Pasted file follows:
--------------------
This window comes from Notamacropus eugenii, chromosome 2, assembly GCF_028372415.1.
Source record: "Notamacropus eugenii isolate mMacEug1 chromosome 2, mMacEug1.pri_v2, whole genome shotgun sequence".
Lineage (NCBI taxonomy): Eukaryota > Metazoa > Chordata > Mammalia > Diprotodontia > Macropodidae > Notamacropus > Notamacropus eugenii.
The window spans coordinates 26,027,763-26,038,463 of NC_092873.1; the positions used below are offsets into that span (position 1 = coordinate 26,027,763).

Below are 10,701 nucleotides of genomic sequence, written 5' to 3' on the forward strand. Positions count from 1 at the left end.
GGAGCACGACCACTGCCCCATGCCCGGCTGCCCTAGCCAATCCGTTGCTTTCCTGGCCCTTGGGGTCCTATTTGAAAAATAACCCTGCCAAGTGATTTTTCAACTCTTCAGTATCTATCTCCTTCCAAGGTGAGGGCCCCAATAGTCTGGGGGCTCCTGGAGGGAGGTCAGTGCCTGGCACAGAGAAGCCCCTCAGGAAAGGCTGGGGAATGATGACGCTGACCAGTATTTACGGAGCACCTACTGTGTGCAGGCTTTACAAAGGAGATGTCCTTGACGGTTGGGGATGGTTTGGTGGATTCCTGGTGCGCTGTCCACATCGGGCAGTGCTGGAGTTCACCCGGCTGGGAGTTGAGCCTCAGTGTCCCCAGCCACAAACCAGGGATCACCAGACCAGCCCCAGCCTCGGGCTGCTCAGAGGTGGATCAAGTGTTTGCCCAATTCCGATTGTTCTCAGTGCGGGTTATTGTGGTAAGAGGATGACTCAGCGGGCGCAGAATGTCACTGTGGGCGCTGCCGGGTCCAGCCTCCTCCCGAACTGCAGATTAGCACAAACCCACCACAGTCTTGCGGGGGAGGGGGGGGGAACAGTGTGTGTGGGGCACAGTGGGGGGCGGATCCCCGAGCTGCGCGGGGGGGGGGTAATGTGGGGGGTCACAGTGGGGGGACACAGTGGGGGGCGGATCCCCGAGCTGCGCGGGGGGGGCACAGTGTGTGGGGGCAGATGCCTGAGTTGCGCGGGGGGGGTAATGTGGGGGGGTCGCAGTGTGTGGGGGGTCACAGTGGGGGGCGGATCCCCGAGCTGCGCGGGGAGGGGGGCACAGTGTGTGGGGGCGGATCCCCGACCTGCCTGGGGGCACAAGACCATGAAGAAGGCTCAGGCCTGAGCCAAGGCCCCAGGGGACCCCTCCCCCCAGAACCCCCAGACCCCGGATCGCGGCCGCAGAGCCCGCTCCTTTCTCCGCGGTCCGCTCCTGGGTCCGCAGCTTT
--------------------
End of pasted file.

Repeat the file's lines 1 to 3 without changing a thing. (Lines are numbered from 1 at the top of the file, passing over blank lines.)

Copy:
This window comes from Notamacropus eugenii, chromosome 2, assembly GCF_028372415.1.
Source record: "Notamacropus eugenii isolate mMacEug1 chromosome 2, mMacEug1.pri_v2, whole genome shotgun sequence".
Lineage (NCBI taxonomy): Eukaryota > Metazoa > Chordata > Mammalia > Diprotodontia > Macropodidae > Notamacropus > Notamacropus eugenii.